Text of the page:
Rococo Revival furniture was at the height of fashion from the 1840s to 1860s. Galusha would have been exposed to prevailing styles through travel, published sources, and examples of New York City cabinet work in Troy. He made Gothic style pieces, but his Rococo Revival furniture is his most stylistically energetic form.(6) An outstanding body of well-documented Galusha furniture from this period survives at the Rensselaer County Historical Society, Troy, New York; The Brooklyn Museum, Brooklyn, New York; the New York State Museum, Albany, New York; and in private collections. These collections provide the bases for attribution and attest to the aesthetic standards and outstanding craftsmanship of Galusha’s work. Using these objects, other pieces, such as those at the Munson-Williams-Proctor Institute, Utica, New York, can be firmly attributed to Galusha on a stylistic basis.

Galusha had competition from a number of smaller Troy cabinetmakers including Robert Green (active c. 1840 to c. 1868), and from John Meads, Jr., of Albany (active 1838 to 1852), but among wealthier clientele, his main competition came from New York City firms such as Alexander Roux, John Henry Belter, E. W. Hutchings, and J. and J. W. Meeks. Documented Galusha furniture from the 1840s and 1850s confirms that he emulated the work of his New York City counterparts. His forms were typical of the period and his motifs were derived from popular stylistic ornamentation. Galusha, however, added embellishments that distinguish his work from other manufacturers.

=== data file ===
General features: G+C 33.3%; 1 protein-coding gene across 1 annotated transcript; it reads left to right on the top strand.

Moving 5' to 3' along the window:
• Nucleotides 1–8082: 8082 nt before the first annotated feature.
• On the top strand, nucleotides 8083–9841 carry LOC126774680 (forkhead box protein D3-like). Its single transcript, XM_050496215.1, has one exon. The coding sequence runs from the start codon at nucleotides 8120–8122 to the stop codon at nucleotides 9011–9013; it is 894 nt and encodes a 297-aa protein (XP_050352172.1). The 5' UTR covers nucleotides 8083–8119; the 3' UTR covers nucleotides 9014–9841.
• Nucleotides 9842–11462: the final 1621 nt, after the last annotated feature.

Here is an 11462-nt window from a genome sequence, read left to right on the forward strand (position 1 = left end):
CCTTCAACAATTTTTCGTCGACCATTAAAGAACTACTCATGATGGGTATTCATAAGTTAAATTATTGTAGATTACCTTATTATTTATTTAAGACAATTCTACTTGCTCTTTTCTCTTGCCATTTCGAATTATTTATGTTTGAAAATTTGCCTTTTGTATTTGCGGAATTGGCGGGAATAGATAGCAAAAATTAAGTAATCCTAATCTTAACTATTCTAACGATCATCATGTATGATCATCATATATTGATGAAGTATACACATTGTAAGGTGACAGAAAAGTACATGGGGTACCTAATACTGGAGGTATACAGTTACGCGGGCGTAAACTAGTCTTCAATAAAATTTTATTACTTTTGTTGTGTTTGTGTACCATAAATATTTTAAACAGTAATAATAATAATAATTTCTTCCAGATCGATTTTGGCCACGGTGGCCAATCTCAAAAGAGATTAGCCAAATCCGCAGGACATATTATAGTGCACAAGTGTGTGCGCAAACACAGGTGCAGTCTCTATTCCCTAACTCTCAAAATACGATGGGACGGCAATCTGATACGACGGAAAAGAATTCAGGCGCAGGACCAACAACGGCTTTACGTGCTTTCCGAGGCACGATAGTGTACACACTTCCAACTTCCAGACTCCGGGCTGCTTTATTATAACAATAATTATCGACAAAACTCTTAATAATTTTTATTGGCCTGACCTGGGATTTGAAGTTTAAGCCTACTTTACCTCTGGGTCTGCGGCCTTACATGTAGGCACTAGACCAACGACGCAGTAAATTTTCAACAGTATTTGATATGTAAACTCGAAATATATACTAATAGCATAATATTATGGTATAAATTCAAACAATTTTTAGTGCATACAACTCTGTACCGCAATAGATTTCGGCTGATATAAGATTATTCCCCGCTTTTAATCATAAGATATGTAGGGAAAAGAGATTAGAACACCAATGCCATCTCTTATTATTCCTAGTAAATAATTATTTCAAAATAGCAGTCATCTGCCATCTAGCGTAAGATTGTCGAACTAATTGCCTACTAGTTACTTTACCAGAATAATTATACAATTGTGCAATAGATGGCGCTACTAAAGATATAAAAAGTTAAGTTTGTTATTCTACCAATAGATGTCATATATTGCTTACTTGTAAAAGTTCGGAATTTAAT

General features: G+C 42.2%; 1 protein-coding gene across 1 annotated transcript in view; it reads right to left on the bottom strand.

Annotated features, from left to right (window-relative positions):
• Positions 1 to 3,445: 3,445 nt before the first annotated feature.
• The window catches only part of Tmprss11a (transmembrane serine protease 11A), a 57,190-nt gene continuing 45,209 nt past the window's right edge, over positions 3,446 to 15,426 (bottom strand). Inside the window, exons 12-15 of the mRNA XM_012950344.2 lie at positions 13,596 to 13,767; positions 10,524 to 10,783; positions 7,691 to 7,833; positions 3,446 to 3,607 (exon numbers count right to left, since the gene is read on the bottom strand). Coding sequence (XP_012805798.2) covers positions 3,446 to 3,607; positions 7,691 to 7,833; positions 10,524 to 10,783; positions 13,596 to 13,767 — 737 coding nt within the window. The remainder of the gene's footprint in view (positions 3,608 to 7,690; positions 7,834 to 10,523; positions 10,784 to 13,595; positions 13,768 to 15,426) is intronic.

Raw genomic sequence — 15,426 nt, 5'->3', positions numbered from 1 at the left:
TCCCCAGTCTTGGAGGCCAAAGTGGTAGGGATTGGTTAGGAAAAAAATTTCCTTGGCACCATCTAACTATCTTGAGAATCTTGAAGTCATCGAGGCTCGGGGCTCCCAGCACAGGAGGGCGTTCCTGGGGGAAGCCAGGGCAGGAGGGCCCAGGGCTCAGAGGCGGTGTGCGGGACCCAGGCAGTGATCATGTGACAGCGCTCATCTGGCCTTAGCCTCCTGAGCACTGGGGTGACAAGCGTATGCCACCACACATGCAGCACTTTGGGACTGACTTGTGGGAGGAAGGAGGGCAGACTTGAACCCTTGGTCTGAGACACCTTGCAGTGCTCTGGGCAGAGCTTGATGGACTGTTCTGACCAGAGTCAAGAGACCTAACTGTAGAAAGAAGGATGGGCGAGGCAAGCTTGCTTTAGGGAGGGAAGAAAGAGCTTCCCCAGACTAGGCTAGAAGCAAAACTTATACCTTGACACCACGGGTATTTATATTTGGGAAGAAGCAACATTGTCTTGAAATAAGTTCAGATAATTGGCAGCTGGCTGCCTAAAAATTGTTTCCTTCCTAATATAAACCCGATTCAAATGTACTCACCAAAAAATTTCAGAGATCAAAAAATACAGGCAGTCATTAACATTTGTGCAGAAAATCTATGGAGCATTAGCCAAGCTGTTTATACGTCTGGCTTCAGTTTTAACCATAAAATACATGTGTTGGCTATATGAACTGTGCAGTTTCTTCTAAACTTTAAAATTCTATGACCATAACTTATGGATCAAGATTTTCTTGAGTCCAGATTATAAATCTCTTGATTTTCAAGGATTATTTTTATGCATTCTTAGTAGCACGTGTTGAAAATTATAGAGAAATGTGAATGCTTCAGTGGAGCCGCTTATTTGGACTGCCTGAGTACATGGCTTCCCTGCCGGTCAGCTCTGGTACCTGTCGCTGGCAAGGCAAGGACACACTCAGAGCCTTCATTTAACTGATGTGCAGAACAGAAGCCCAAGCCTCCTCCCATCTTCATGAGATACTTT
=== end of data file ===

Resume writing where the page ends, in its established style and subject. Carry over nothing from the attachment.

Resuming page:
The patronage that Galusha received from prosperous local customers, such as Richard P. Hart and John Paine Nazro families of Troy and the Col. Robert Milligan family of Saratoga, New York, who could afford furniture by prominent New York City cabinetmakers, testifies to the quality of Galusha’s workmanship.(7) For all three families, Galusha produced Rococo parlor sets consisting of sofas, side and arm chairs, and center tables, in keeping with the nineteenth century trend of purchasing furniture en suite. Galusha ornamented his furniture, which was made primarily of rosewood, with floral motifs- each chair in a suite, however, was slightly different.(8) Several motifs predominate in Galusha’s work- flowers, such as daisies and primroses with the stems held together in a ribbon, scallop shells, gadrooning, and applied wavy trim.